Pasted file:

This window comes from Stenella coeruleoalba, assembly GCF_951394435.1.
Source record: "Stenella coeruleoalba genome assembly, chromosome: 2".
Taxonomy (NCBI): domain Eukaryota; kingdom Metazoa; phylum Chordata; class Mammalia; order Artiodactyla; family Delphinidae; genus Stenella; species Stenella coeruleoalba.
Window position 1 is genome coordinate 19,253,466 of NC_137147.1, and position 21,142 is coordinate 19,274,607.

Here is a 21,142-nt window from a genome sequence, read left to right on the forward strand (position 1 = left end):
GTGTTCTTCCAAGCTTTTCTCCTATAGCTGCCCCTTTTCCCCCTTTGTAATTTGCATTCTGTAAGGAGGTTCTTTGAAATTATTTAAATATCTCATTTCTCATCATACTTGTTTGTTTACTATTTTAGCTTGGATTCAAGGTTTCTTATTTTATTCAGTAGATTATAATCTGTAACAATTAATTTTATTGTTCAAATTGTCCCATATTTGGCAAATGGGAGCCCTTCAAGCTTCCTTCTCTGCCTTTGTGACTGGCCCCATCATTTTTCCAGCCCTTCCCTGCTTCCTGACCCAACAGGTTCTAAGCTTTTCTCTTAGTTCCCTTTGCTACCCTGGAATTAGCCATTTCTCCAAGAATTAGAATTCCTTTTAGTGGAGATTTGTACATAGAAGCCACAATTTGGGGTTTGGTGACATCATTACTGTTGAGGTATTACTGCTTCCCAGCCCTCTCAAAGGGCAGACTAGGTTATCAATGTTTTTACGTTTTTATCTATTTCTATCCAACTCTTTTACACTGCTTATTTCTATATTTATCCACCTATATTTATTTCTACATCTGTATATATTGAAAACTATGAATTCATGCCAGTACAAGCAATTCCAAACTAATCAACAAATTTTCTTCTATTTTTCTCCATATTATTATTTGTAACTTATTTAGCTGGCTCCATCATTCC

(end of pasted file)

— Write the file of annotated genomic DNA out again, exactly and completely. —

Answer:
This window comes from Stenella coeruleoalba, assembly GCF_951394435.1.
Source record: "Stenella coeruleoalba genome assembly, chromosome: 2".
Taxonomy (NCBI): domain Eukaryota; kingdom Metazoa; phylum Chordata; class Mammalia; order Artiodactyla; family Delphinidae; genus Stenella; species Stenella coeruleoalba.
Window position 1 is genome coordinate 19,253,466 of NC_137147.1, and position 21,142 is coordinate 19,274,607.

Here is a 21,142-nt window from a genome sequence, read left to right on the forward strand (position 1 = left end):
GTGTTCTTCCAAGCTTTTCTCCTATAGCTGCCCCTTTTCCCCCTTTGTAATTTGCATTCTGTAAGGAGGTTCTTTGAAATTATTTAAATATCTCATTTCTCATCATACTTGTTTGTTTACTATTTTAGCTTGGATTCAAGGTTTCTTATTTTATTCAGTAGATTATAATCTGTAACAATTAATTTTATTGTTCAAATTGTCCCATATTTGGCAAATGGGAGCCCTTCAAGCTTCCTTCTCTGCCTTTGTGACTGGCCCCATCATTTTTCCAGCCCTTCCCTGCTTCCTGACCCAACAGGTTCTAAGCTTTTCTCTTAGTTCCCTTTGCTACCCTGGAATTAGCCATTTCTCCAAGAATTAGAATTCCTTTTAGTGGAGATTTGTACATAGAAGCCACAATTTGGGGTTTGGTGACATCATTACTGTTGAGGTATTACTGCTTCCCAGCCCTCTCAAAGGGCAGACTAGGTTATCAATGTTTTTACGTTTTTATCTATTTCTATCCAACTCTTTTACACTGCTTATTTCTATATTTATCCACCTATATTTATTTCTACATCTGTATATATTGAAAACTATGAATTCATGCCAGTACAAGCAATTCCAAACTAATCAACAAATTTTCTTCTATTTTTCTCCATATTATTATTTGTAACTTATTTAGCTGGCTCCATCATTCC